Brown Center Chalkboard

Pushing education forward with education technology standards

Joshua Bleiberg

Recently, the U.S. Department of Education released the 2016 National Education Technology Plan (NETP). Technology has improved dramatically since the last update of the plan in 2010. Mobile devices and relatively inexpensive high-speed Internet access have served as platforms for numerous advanced education technologies. Yet despite these gains, new education technologies have not revolutionized schools as some once thought was possible. The growing digital divide in the access to these advanced technologies is also an area of concern.

NETP policy goals

The NETP adeptly highlights issues that are worthy of attention of education policy stakeholders. The plan makes a number of recommendations. Among them are implementing education technology principles of Universal Design for Learning, training educators to be technologically literate, and supporting the development of open teaching tools. One policy mechanism that could help to achieve each of these objectives is the development of national education technology standards. The authors of the NETP do discuss the value of standards in a broad sense. But, the differing costs and benefits between technical standards over education standards like the Common Core are worthy of greater attention.

Political opposition to standards

National education technology standards that enjoy the support of the federal government would likely face strong political opposition because of the decline in support for the Common Core Standards. Any strategy that relies on standards will likely be tagged with Common Core’s political baggage. Despite this potential challenge, policymakers should consider pursuing national education technology standards because of the potential benefits for all education stakeholders.

The difference between technical and education standards

Technology standards differ substantively from education standards. Education standards include two components: a specific education competency and a grade level. They define what students should learn and when they should learn it. Teachers are then evaluated using those standards as a rubric. Many states and districts use standardized assessments developed by the consortia that also created the Common Core to evaluate teachers. Education standards curtail on the autonomy of teachers by introducing accountability pressures.

Rather than prescribing the behavior of their users, technology creates a platform for the development of new tools. Technology standards involve an agreement among private firms to produce a product according to a specific set of specifications. This simple innovation provides a platform for many modern technologies. For example, the DIN A4 standard or 8.5 by 11 inch printer paper makes production and use of these products much simpler. If every brand of printer required the use of paper with different dimensions and thickness then it would make the technology much less useful.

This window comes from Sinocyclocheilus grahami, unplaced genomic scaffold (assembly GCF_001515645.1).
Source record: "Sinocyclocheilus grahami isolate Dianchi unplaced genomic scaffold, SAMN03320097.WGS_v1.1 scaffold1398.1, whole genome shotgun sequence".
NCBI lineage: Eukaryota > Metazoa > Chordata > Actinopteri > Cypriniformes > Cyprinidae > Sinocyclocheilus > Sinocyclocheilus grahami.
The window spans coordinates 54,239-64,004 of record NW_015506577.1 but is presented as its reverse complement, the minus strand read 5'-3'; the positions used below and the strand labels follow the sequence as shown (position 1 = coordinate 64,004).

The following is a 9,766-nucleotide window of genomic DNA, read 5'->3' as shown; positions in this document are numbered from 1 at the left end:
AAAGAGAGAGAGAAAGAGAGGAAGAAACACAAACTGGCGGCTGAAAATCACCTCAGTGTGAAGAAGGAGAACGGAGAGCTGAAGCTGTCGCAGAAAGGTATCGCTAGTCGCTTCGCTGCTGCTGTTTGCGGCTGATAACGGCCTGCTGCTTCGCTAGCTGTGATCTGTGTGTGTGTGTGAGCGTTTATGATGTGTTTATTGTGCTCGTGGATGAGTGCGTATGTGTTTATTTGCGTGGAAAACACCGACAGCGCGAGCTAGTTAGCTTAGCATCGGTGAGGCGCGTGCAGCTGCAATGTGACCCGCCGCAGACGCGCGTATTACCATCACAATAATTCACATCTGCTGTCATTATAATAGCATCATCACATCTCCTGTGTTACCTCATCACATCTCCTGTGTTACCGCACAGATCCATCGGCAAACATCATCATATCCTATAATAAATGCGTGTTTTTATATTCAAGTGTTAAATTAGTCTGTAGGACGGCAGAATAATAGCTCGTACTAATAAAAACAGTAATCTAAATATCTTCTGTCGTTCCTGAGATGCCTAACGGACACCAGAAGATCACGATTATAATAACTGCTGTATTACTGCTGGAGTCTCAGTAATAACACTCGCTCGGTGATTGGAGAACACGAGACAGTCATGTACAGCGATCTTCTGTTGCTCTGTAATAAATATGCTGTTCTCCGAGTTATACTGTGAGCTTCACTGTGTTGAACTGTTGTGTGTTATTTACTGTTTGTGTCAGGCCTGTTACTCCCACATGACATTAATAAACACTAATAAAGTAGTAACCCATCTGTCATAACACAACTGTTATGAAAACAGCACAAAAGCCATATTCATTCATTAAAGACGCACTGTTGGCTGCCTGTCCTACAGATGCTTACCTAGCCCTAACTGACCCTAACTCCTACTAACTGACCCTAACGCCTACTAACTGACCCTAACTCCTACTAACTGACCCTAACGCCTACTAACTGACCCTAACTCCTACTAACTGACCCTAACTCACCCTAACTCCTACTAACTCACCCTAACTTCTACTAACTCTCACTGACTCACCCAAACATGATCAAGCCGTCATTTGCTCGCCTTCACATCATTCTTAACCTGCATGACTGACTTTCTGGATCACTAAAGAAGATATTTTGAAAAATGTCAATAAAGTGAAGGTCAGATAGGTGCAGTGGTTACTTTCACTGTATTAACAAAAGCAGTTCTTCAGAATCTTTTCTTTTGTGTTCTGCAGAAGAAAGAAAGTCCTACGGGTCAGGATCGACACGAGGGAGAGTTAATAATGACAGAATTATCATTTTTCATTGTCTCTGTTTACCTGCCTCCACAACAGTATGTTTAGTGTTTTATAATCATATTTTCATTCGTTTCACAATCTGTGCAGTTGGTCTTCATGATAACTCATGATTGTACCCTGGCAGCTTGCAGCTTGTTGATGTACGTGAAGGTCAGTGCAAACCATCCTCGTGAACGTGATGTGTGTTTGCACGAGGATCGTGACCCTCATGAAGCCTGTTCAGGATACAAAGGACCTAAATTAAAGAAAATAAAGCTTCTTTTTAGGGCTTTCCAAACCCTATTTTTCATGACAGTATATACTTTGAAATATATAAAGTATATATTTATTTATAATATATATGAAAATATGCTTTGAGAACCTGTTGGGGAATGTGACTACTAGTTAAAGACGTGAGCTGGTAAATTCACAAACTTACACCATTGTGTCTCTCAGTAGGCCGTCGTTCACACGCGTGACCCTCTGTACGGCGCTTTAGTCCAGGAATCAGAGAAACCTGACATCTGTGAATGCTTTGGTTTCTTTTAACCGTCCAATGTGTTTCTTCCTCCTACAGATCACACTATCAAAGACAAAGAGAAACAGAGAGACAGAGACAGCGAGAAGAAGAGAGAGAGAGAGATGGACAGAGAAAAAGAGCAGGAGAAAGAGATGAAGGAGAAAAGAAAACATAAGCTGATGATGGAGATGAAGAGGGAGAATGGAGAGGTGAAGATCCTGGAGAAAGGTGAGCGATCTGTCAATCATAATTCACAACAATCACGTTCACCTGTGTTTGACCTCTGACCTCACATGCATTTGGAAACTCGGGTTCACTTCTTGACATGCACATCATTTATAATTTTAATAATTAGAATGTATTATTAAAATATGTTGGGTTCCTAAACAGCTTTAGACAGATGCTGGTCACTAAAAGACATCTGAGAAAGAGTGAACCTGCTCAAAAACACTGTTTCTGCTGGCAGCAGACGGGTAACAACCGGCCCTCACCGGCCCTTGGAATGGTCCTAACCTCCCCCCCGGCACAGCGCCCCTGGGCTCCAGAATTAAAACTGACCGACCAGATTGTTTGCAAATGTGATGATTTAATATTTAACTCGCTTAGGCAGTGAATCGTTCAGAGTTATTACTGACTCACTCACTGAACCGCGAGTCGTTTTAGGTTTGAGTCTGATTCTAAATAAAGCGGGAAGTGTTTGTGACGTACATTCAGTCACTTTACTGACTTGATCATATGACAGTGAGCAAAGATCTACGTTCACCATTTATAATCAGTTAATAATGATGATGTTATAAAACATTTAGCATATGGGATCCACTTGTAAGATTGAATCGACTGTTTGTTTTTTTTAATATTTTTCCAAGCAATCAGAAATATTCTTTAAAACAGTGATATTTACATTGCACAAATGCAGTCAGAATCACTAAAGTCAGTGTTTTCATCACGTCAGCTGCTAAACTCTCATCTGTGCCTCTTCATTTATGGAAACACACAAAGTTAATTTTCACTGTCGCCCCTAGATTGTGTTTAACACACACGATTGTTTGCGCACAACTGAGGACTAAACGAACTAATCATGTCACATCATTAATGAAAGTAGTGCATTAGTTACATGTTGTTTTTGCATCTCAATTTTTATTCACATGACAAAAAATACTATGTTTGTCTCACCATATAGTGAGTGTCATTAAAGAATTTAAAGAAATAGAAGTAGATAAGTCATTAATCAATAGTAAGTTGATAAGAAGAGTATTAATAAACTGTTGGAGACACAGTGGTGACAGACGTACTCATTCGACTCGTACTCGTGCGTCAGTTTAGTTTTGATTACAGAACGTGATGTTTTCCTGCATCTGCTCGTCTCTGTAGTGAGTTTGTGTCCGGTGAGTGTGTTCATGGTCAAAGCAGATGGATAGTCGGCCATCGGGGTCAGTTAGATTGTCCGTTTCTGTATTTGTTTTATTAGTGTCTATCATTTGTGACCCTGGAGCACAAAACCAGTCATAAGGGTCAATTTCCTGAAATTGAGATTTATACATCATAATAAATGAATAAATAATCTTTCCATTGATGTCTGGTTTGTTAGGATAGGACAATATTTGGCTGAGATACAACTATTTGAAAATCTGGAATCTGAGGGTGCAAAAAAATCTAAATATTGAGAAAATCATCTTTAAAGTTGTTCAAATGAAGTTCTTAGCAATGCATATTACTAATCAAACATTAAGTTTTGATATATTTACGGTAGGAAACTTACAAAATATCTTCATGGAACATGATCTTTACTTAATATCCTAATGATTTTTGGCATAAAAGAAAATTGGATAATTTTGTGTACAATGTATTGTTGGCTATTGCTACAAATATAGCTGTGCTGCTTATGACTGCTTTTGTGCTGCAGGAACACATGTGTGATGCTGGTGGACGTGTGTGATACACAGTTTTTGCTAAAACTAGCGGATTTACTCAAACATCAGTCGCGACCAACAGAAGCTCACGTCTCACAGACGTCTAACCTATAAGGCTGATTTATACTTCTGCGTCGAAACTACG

The value of technical standards

Technology standards provide benefits when it is useful to simplify unnecessarily complex features. In an education context this could mean developing specific text-to-speech tools that would function similarly across all education software. This makes teacher training simpler and improves the experience for students and teachers as well. Standards can also help to eliminate “penguin effects.” Adopters of technology often act like penguins fearing that a predator will eat the first one to enter the water and preferring others to go first. If products meet the minimum requirement rules for quality then a teacher can have confidence when adopting them.

The process for developing technical standards is not discussed in explicit detail in the 2016 NETP. One strategy that merits consideration is relying on the federal government’s experience in supporting the development of technical standards. The National Institute of Standards and Technology (NIST) is an agency in the Commerce Department that develops and support a wide variety of technical standards. NIST has the experience to bring together diverse sets of stakeholders and the expertise to develop complicated technologies.

A collaborative effort between NIST and the Education Department could do much to achieve many of the laudable goals set out in the 2016 NETP. The updated NETP includes many recommendations intended to raise the prominence of technology in support of classroom learning. An announcement of support from President Obama for national technical standards would most likely face bi-partisan political attack. However, a collaborative effort between NIST and the Department of Education could leverage existing standardization expertise in the federal government. It could also bring together a broad group of stakeholders whose support would be necessary for the successful implementation of technical education standards. In the long run this could prove an effective strategy to achieve the goals set for by the 2016 NETP.



Joshua Bleiberg

PhD student, Vanderbilt University. Former Research Analyst, The Brookings Institution.

The Brown Center Chalkboard launched in January 2013 as a weekly series of new analyses of policy, research, and practice relevant to U.S. education.

In July 2015, the Chalkboard was re-launched as a Brookings blog in order to offer more frequent, timely, and diverse content. Contributors to both the original paper series and current blog are committed to bringing evidence to bear on the debates around education policy in America.

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